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• Inform Police Officers of all details of the attack and anything unusual you may have noted about the attacker. You may be asked, for example, to recall what was said and how it was said or for physical features such as a scar or birthmark • After being advised by the attending Police Officer, you can proceed to the nearest hospital to have a medical and internal gynaecological exam • Inform the doctor of the details of the assault. Any medical evidence of the assault should be noted by the doctor, including bruising and injuries (bleeding, cuts/lacerations, etc); external and internal • Be prepared for a request by the Doctor to take semen smears • Doctors may also test for any vaginal infections and pregnancy at a later stage

ON ACCESSING YOUR MEDICAL RECORDS If for legal or other reasons you need a copy of your medical records, you can make an application for Patient Records at the Medical Records Department of the medical facility that did your assessment.

TIP: If your assessment was done at one of the Regional Health Authorities, you can email your request for medical records. Call the numbers below to verify the correct address for processing.

Ministry of Health Head Office

#63 Park Street, Port-of-Spain

627-0010 627-0011 627-0012

Advisory Note: It is important for you to know that your patient records can be used as evidence of your injuries in legal matters in lieu of having a police medical form. Retrieving your patient records can take between 6-8 weeks, so be sure to request these long in advance of your court appearance or legal proceedings.

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HOW DO I GET INVOLVED? The journey to end gender based violence is a long and difficult one that requires everyone’s commitment to staying the course. And the reality is, no single service provider, including the government, is fully equipped to deal with the wide ranging root causes and consequences of gender based violence. NGOs help to fill critical gaps in service provision but, unfortunately, most do not receive financial support from the state and rely either partially or entirely on volunteer commitments. For those who have been indirectly affected by violence or are committed to ending gender based violence, finding ways to support may look different—like volunteering with or donating resources to a shelter or NGO. Getting involved can help to fast track progress towards ending gender based violence, even if you are only able to help one person. For many survivors of gender based violence, helping other survivors process their trauma and also supporting them as they navigate state systems in the pursuit of justice can be both empowering and healing. Listed below are a number of organizations that work directly with survivors and can benefit from your first-hand knowledge and/or personal investment in ending gender based violence. ORGANIZATION

SERVICES OFFERED

CONTACT INFORMATION

Coalition Against DoFree counselling for victims & perpetrators, mestic Violence of Trini- young people & couples dad and Tobago Psycho social support for the elderly Police training Public education/outreach Advocacy Legal aid

624-0402 627-6844 cadvtt@gmail.com

Conflict Women Ltd.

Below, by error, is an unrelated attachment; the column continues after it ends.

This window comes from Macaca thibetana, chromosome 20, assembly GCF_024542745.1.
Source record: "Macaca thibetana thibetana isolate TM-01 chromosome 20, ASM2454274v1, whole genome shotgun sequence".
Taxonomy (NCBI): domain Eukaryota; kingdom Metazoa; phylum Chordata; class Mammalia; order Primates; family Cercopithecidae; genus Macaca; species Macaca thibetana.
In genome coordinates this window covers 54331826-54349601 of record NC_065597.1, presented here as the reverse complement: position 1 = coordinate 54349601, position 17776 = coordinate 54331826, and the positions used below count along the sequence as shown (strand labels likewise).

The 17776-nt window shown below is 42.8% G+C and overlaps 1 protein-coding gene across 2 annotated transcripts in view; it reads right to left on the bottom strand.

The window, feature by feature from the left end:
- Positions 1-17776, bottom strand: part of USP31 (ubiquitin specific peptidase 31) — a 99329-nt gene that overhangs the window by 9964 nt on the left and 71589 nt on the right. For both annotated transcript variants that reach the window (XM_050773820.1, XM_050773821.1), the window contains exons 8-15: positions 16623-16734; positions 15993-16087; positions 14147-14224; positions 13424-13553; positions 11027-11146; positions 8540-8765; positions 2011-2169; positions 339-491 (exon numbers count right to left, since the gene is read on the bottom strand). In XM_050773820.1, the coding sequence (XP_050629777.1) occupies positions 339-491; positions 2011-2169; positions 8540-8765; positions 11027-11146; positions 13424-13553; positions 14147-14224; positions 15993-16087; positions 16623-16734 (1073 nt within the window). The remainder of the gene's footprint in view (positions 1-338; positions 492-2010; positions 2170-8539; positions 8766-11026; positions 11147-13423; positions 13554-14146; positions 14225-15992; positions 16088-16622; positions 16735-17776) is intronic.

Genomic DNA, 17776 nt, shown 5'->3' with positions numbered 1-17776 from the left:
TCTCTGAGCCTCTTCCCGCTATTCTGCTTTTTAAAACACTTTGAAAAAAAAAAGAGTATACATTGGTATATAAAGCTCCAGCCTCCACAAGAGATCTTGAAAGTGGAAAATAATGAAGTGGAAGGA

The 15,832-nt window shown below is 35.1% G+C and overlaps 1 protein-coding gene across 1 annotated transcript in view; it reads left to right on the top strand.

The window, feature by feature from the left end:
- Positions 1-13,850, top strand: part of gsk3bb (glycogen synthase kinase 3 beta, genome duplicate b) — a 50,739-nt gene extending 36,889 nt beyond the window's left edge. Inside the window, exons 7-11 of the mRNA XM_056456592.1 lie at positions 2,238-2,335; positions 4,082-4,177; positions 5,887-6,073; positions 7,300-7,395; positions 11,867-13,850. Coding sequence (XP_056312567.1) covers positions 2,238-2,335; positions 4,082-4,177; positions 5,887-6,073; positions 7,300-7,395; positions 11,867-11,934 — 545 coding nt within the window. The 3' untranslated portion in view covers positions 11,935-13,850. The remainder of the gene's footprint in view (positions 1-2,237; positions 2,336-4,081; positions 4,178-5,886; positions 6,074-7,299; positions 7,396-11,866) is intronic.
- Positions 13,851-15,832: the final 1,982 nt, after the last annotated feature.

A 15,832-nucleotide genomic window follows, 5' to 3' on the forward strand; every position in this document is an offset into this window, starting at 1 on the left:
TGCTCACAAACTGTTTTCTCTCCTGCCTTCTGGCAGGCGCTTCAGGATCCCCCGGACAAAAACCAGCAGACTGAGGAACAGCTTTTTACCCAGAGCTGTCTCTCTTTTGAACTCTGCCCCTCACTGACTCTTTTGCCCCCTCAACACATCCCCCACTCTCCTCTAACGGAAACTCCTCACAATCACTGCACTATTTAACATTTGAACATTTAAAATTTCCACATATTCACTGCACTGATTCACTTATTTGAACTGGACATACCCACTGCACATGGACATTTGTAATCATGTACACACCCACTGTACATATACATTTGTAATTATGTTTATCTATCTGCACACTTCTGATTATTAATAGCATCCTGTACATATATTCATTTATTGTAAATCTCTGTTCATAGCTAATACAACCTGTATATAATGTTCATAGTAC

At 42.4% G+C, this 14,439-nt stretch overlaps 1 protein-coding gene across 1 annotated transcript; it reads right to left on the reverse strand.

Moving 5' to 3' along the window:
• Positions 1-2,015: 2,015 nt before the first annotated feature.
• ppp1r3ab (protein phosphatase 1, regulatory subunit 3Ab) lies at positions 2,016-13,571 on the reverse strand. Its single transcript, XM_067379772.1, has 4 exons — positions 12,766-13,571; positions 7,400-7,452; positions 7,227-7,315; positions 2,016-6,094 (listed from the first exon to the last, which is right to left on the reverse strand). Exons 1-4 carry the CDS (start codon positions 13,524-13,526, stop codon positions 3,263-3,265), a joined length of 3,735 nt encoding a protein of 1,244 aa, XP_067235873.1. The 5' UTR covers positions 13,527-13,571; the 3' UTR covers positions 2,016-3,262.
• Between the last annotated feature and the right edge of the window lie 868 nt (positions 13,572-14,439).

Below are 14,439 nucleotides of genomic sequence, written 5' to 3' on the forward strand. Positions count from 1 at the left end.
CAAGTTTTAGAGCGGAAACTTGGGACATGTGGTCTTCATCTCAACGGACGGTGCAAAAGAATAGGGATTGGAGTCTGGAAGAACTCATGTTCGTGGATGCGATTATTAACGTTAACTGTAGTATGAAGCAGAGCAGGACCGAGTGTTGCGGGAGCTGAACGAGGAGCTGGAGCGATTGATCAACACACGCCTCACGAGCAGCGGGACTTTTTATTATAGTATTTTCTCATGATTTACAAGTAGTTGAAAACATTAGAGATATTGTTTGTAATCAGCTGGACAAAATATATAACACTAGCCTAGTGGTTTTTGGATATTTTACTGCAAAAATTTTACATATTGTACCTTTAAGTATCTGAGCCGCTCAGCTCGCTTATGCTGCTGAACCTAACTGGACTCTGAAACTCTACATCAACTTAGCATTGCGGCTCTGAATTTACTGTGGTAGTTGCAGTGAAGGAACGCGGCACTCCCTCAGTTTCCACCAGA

Financial empowerment Business development workshops for survivors Mentorship Seed capital

721-9852 info@conflictwomen.com

Operates Helpline Assessment & referrals Free counselling Community outreach Support Groups Workplace support Training programmes Peer counselling

622 6952 (POS) 679-7931 (Pt. Lisas) 235-6237 (Arima) fia@familiesinaction.net

Families in Action

Wesbite: www.coalitionagainstdomesticviolence.org

Website: www.conflictwomen. com

Wesbite: www.familiesinaction. net

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Grassroots Organisations Operates Helpline Operating Together in Sisterhood Assessment & referral services Counselling Transition Home Emergency Housing

220 5986 383 8464 (WhatsApp) grootstt@gmail.com

Organization for Abused and Battered Individuals

Legal aid Public Education Advocacy Police training

798 6185 704-1962 (WhatsApp) oabi@oabivoices.org

24 hr hotline Free counselling services Education/outreach Training workshops Survivor Support Group

622-7273 (POS) 657-5355 (San Fernando) rapecrisissocietytt@gmail.com

Police training Referral services Legal aid Public education Advocacy Workshop Facilitation

718 6626 admin@womantra.org

Rape Crisis Society of Trinidad and Tobago

WOMANTRA

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Wesbite:www.grootstt.com

Profile : www.ngocaribbean.org/ organisation-for-abused-and-battered-individuals

Profile: www.ngocaribbean.org/ rape-crisis-society-of-trinidad-tobago

Website: Womantra.org


Conclusion Thank you for taking this Journey to Justice with us! We know it may have been a rough ride at times, especially for those of you who were able to confront difficult truths about yourself, your relationship(s) and the overall health and preparedness of your family unit to weather storms, past, present and future. Along the way, we’ve shared some definitions and behaviours associated with gender based violence and provided a check-list so that you may determine your own level of risk and the risk you may pose to others, given the dynamic of your interpersonal relationships. We’ve armed you with the details of multi sectoral service providers, so you know where you can turn to for support and also have the tools to navigate the system, ensuring equality of treatment and human dignity. We hope that for those of you who are ready to take the next step and seek help for yourself and your family that this guide was able to make that process just a little bit easier. Please keep this booklet safe and refer to it anytime you need a boost or reminder that you are not alone. There are people and organizations that can help and WOMANTRA is one of them. And please, be gentle with yourself. Your struggle is just part of your story.